"Paying it Forward" With MrBeast

"Paying it Forward" With MrBeast

By: James McDonald


Jimmy Donaldson, otherwise known as MrBeast, has been taking Youtube by storm. At only 20 years old, he's the fastest growing influencer on the platform with over 16 million subscribers and over 2 billion total views and a world record holder with the second most liked video on Youtube besides a music video, longest Uber ride, the only man to have bought one snicker bar from every Walmart in America, and the only man to tie his shoes in every state are just a few of the records he holds. He's known for his crazy and unique videos, such as spending 24 hours in an insane asylum, building a giant house made only of legos, and buying a car with only pennies. He's also well known for his generosity where he has donated over 1.5 million dollars through his content. I had the great pleasure to talk to Jimmy about how he comes up with his video ideas, his favorite videos to make, the secret on how he is able to donate so much money and more:

James: How did you get started? Where did you come up with the channel name? Were your family/friends supportive of your channel/lifestyle since the beginning?

MrBeast: I started YouTube like every other inspiring 13-year-old trying to make it on the platform. I shot the videos in my room (while my mom thought I was studying). My first few years of YouTube were gaming channels, so it was easy not having the expensive equipment; yet, many of the first in real life videos were shot with an iPhone. I saved my allowance and slowly upgraded my equipment over the years.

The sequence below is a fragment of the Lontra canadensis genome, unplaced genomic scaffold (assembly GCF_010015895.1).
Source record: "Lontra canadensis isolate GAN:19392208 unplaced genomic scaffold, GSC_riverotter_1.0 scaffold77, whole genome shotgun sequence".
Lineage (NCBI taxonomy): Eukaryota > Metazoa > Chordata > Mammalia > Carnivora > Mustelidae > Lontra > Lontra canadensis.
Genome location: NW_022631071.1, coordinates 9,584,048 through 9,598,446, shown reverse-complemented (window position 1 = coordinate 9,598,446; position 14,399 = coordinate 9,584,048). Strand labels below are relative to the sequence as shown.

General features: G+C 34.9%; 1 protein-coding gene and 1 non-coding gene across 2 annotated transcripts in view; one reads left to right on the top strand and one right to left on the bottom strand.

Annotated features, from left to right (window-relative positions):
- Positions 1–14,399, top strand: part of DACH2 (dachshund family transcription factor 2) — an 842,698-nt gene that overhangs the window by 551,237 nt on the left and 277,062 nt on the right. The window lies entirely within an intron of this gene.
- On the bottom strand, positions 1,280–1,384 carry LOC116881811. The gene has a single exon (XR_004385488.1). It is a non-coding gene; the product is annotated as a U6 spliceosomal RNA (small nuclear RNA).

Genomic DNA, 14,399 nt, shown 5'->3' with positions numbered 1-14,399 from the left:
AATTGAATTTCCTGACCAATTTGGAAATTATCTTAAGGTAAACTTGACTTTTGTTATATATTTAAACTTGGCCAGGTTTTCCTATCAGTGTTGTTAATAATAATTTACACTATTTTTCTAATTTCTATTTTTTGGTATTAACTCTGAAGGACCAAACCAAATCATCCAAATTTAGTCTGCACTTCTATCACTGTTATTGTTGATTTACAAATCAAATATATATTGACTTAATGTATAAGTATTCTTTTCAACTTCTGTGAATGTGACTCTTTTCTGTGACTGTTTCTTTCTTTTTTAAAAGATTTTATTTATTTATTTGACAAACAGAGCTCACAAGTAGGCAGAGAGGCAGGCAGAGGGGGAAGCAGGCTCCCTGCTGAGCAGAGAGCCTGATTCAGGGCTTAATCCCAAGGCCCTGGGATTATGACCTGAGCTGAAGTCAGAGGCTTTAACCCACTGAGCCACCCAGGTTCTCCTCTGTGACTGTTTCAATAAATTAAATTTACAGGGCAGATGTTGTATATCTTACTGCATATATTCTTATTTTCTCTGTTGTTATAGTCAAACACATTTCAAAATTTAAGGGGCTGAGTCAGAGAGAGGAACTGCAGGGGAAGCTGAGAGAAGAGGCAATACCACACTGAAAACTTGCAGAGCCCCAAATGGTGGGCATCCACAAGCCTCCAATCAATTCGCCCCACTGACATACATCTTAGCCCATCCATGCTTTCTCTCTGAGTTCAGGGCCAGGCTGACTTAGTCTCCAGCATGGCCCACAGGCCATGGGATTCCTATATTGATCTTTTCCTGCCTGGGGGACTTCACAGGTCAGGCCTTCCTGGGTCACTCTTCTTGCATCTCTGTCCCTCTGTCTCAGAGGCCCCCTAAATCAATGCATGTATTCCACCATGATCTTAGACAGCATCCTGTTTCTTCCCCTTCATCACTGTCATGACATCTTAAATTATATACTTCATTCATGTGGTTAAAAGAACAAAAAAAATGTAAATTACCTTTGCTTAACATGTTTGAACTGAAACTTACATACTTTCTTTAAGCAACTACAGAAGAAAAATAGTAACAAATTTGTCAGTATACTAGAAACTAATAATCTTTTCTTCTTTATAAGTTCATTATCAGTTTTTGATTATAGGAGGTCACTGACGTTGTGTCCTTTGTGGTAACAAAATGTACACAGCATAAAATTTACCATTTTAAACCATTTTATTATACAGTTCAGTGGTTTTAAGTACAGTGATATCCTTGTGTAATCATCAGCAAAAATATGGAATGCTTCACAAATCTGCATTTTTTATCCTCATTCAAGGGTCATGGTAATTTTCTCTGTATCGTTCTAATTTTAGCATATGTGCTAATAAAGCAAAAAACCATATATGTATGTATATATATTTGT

My channel name is always such an interesting source of conversation. The honest answer is MrBeast6000 was my original Xbox Gamertag; years later I dropped the 6000 when I noticed the bigger YouTuber's didn't have numbers on their channel name. I'm very close with my mom and she has always been extremely supportive of my dream. Many of my high school classmates helped me out a lot during the earlier videos; we always had so much fun! I can't say everyone was supportive of my lifestyle decisions early on as I always chose YouTube, whether it be analytics, filming, or watching, versus hanging out with friends or going on family vacations.

James: How do you come up with your video ideas? How long does it normally take to come up with one that is actually executed? How long does it take to use video idea and actually do it? Can you walk me through the process?

MrBeast: Over the years I have developed multiple ways to come up with video ideas. I study the platform daily, therefore I've learned how to identify what is working and what ideas have stalled out. Sometimes we create a video off of a meme (like the egg video) or sometimes we start a new trend (like the recent influx of challenging videos). Some days a spontaneous joke turns into a brainstorming session for a video; some days no ideas seem to be good enough. Our video creation model is normal: brainstorm the idea, script writing, set up crew, rehearsal, videotape, clean-up crew and edit. Some videos we can do in a day; some videos take an entire week. It all depends on the location and set development.